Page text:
Weather can go from a grower’s best friend to worst enemy in the blink of an eye. This can have a negative impact on a grower’s almond yield if left to its own devices. However, with a well-managed fungicide program, growers can take control back into their hands for disease and resistance prevention.
Full bloom is a common time for many diseases to strike. To control those diseases, Leigh Ann Harrison, Technical Service Representative, BASF U.S. Crop Protection, recommends preventatively applying fungicides on tight spray schedules of 14 to 21 days, especially during adverse weather conditions, as many of these diseases can return quickly or leave a lasting impact on the tree health.
Healthy, disease-free almond trees have more energy to produce almond yield, so growers must be diligent in preventing diseases in their orchards. While there are many diseases out there that growers must keep an eye out for, there are four common diseases that attack during the full bloom season, which growers can prepare for now.
Common Full Bloom Diseases
During cool and wet times, jacket rot flourishes. This typically occurs during the latter part of bloom. Extended bloom periods with wet weather are most likely to experience this disease. To identify jacket rot, look for water-soaked brown spots on blossom petals. This infection spreads to flower jackets, causing them to impact developing nuts.
Brown Rot Blossom Blight
This fungus typically attacks when flowers are fully open, which makes rain during bloom a breeding ground for brown rot. Growers can identify this disease when flowers collapse and shoot blight occurs, exuding gum at the base of infected flowers and cankers on blighted twigs. The cankers, caused by the killing of woody tissues of the tree, are the epicenter of brown rot, making it difficult to rid an orchard of the disease following infection.
Common Early Summer Diseases
In humid environments, rust can be a particularly tough disease. This fungus produces small yellow dots on the upper leaf surface and rusty red pustules on the lower leaf surface. Rust prevention is of the utmost importance as this fungus thrives from one year to the next in infected leaves. Orchards near water sources are particularly susceptible to rust.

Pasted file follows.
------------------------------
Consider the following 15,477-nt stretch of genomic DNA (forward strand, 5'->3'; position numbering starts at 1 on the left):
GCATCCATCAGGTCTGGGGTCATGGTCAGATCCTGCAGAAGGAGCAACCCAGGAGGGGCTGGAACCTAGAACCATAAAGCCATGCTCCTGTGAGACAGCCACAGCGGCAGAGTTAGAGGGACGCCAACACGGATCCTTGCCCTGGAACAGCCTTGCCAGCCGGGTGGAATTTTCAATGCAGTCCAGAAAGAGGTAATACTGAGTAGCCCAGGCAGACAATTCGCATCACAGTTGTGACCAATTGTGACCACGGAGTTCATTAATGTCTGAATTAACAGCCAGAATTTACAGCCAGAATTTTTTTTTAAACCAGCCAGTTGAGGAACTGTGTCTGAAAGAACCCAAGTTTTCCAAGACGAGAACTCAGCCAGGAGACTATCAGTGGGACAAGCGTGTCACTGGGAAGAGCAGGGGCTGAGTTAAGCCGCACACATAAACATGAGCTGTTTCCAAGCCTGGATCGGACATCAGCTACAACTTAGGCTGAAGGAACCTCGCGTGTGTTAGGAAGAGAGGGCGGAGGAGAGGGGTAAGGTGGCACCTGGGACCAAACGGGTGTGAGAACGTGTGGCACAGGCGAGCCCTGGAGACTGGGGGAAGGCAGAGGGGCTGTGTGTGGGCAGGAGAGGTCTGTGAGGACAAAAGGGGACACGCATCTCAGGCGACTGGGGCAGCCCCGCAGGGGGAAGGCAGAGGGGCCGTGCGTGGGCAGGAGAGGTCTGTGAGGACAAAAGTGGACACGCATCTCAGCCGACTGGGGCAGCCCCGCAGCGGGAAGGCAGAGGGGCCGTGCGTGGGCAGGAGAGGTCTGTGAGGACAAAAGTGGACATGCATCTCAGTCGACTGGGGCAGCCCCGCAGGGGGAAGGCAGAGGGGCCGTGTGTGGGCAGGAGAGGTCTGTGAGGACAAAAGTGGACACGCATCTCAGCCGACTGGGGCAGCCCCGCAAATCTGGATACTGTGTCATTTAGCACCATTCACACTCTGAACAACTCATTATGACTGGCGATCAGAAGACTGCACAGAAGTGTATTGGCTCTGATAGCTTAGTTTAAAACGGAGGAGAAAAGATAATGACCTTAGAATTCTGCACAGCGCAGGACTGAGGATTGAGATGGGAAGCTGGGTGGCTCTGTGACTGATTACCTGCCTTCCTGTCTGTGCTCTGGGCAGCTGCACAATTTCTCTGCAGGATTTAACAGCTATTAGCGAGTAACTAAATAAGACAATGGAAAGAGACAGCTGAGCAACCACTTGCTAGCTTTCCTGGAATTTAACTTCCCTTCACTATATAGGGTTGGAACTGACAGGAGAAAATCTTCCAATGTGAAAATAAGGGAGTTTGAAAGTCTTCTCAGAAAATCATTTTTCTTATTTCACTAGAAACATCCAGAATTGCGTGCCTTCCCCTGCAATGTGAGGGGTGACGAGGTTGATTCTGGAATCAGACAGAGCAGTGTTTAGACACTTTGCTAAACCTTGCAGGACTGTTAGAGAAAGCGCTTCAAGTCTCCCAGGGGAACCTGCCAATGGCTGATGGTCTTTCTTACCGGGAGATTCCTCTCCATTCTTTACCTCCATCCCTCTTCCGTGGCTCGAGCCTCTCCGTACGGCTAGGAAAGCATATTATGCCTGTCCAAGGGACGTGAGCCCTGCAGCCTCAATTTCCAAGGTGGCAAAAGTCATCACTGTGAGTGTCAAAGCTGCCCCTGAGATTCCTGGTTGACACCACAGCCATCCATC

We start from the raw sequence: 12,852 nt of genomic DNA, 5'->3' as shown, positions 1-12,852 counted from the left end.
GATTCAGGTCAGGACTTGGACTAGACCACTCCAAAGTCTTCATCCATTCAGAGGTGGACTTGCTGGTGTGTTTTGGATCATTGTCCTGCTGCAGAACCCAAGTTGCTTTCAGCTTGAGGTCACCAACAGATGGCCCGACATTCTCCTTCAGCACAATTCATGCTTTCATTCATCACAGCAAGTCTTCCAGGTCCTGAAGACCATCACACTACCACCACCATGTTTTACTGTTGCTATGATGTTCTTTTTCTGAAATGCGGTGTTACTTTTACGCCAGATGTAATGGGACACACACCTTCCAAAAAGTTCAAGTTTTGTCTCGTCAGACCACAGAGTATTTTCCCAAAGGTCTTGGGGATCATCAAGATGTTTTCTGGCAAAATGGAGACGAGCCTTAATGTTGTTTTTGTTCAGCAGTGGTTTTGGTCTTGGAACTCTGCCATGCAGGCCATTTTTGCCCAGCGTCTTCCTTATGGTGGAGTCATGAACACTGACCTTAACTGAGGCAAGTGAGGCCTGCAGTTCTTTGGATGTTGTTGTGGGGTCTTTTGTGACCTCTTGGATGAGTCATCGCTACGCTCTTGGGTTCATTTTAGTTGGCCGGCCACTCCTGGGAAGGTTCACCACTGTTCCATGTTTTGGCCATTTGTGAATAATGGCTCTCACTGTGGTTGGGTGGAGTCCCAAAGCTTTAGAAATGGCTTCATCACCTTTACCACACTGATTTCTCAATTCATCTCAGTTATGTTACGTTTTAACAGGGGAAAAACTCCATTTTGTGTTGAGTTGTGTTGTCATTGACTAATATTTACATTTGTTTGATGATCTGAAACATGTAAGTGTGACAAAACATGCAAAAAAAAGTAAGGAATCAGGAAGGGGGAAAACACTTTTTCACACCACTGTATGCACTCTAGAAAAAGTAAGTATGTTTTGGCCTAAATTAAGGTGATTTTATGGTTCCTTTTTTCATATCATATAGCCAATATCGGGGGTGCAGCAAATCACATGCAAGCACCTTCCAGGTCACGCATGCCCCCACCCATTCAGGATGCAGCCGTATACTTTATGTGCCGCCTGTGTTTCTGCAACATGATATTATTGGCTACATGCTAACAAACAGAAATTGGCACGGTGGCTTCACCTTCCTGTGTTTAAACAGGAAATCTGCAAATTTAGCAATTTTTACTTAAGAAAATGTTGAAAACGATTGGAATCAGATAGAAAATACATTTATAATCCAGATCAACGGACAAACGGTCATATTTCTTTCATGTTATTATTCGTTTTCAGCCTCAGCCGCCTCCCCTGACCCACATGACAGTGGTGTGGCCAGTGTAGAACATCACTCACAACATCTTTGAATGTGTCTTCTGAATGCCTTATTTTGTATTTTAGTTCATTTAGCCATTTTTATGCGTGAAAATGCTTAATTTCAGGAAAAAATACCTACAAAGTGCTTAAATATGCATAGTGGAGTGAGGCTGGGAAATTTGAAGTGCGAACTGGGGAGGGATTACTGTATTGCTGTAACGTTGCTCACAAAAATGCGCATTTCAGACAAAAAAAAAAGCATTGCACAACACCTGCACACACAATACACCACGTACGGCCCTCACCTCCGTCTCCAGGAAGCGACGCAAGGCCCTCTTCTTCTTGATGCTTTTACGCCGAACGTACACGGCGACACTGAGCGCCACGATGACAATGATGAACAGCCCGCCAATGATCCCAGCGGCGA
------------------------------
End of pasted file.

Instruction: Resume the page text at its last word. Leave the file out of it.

When prolonged wet spring weather occurs, scab can make an untimely appearance. This disease can also be found in orchards that use sprinkler-irrigation systems. Scab is identified by the greasy black spots on leaves, fruit and twigs, and these symptoms typically become apparent in early summer. While it’s not always crop-threatening, scab can cause a tree to become weakened and even lose all of its leaves in a short period of time.
Disease prevention extends tree life and improves fruit quality. Knowing which fungicides to use — and when to use them — is key to preventing full bloom diseases.
“To best prepare for full bloom, growers should decide which fungicide to use at full bloom during the dormant season, and have it ready to apply if full bloom comes early,” recommends Harrison. “Fungicides help growers control what they can and protect against what they cannot.”
Merivon® fungicide applied at full bloom from BASF protects almond blossoms from various disease pressures to increase yield and profitability. This product extends its work by creating reservoirs on leaf surfaces that continually distribute its protective chemistry to provide long-lasting disease protection. The long-lasting disease protection and Plant Health benefits of Merivon fungicide protect and heal, boosting the strength of the tree to create healthier, higher-quality almonds for years to come.
To learn more, visit GrowSmartAlmonds.com or contact your BASF representative.
Always read and follow label directions.
Merivon is a registered trademark of BASF.